The Sulphur River Basin Summary Report recently released by the Clean Rivers Program shows high pH levels and algal growth in Wright Patman Lake.
Dr. Ken Crane, coordinator for the CRP at Texarkana College, spoke Thursday at the annual CRP Steering Committee meeting and presented the report, which is released every five years and shows water quality data throughout the basin.
"The high pH in the lake is due to the high algae growth," he said. The lake's tributaries have a lot of phosphate, which primarily comes from fertilizers, he added.
"Other things we find in the watersheds are nutrients, phosphorous, nitrogen compounds," he said. "They can come from a number of places. A sewer treatment plant, some things they couldn't get out, fertilizers and things. We have a big agricultural area, so it's part of the analysis. Is it coming in or is it already there?"
Krane explained that phosphorous usually isn't found in large concentrations in nature and that in the water, it leads to problems like algal growth and excess chlorophyll.
"It makes your plants grow on the fields and when it washes into the water, it makes the plants in the water grow," he said. "Well, when the plants in the water grow, they use carbon dioxide and that changes the pH. When they die, the bacteria in the water uses oxygen and that lowers the oxygen in the water and things like fish can't survive. As these fertilizers run off, you get lower oxygen and it starts killing things in the water and you have lower water quality. That's most of our problem."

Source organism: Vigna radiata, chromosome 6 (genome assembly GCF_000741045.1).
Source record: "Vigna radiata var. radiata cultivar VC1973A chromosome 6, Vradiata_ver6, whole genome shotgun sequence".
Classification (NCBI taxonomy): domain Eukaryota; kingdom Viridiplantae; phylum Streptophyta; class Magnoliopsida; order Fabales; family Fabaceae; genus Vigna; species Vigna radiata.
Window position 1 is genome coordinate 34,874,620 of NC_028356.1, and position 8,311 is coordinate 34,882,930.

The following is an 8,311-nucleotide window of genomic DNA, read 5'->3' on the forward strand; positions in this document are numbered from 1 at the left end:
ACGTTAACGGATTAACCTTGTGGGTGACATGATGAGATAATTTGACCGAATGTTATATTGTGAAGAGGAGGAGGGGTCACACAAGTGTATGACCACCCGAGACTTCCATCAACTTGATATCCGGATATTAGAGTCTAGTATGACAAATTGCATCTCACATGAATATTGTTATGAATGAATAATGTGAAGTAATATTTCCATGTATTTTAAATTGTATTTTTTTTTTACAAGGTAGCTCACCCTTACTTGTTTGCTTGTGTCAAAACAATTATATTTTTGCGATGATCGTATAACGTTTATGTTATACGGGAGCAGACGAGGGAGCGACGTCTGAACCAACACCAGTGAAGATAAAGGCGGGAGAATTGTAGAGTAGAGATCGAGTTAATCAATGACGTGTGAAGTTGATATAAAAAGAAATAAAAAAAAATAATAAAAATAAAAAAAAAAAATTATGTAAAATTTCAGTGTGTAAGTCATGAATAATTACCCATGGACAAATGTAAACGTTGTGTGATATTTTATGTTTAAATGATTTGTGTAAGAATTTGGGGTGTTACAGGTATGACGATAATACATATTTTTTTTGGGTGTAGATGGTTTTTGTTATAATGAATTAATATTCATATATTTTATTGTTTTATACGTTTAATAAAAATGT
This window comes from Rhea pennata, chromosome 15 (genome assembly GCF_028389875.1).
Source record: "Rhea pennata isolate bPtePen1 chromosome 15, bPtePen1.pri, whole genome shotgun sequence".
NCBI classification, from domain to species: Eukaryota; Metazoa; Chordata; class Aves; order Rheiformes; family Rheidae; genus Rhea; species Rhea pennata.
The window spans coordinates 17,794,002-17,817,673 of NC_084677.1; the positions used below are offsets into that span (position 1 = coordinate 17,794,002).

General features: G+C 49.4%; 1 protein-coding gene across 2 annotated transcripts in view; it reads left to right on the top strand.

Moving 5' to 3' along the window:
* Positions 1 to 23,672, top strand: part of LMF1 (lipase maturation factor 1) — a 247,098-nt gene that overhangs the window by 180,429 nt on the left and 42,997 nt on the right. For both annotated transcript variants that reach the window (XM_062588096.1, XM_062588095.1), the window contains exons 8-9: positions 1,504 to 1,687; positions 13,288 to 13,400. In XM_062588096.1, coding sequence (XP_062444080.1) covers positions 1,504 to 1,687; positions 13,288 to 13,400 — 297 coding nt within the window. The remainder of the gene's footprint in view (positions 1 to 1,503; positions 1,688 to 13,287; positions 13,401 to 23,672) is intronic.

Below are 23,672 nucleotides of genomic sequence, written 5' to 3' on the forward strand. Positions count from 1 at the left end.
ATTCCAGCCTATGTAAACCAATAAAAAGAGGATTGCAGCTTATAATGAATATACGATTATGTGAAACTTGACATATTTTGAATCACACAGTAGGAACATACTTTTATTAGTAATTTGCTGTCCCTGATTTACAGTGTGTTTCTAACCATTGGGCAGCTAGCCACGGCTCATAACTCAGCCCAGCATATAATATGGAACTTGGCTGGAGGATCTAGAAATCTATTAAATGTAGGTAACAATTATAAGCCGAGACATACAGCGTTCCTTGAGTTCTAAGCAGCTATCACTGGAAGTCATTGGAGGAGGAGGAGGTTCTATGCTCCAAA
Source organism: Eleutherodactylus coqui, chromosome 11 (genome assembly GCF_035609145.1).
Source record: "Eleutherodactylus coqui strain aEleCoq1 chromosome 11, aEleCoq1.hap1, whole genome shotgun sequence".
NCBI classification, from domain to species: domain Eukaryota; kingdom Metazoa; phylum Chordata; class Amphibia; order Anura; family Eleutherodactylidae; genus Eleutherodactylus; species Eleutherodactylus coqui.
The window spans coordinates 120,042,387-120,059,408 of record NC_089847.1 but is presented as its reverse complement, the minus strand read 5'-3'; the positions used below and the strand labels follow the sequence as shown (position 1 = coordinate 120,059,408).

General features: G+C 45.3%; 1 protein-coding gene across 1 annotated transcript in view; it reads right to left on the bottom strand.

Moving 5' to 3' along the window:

The report shows there are three common impairments throughout the basin: high pH, high bacteria and depressed dissolved oxygen.
Wright Patman Lake, Jim Chapman Lake and the Upper South Sulphur River all have high pH. White Oak Creek and Wagner Creek both have high bacteria, including E. Coli. White Oak Creek also has depressed dissolved oxygen.
In Texarkana, Days Creek, which lies the Kerr-McGee and Texarkana Wood EPA Superfund sites, has high levels of polycyclic aromatic hydrocarbons in the sediment and bacteria and nitrates in the water.
Every waterway in the basin is also measured against the highest standard for bacteria, which is that the water would be suitable for swimming and for drinking water.
Krane said the bacteria in the water can come from several different sources.
"The bacteria can be from humans or animals," he said. "That's a big thing that we find. That has to do a little bit with the standards that the state has set because basically they assume that you can swim in all water. That's a pretty high standard to meet."
The CRP is the contractor to monitor the water for the Sulphur River Basin Authority, which facilitates the program for TCEQ.
They monitor several watersheds including the Sulphur River, Days Creek, Lower Sulphur, North Sulphur River, Upper South Sulphur River Watershed, Jim Chapman Lake and Wright Patman Lake.
For more information on the CRP, go to sulphurr.org.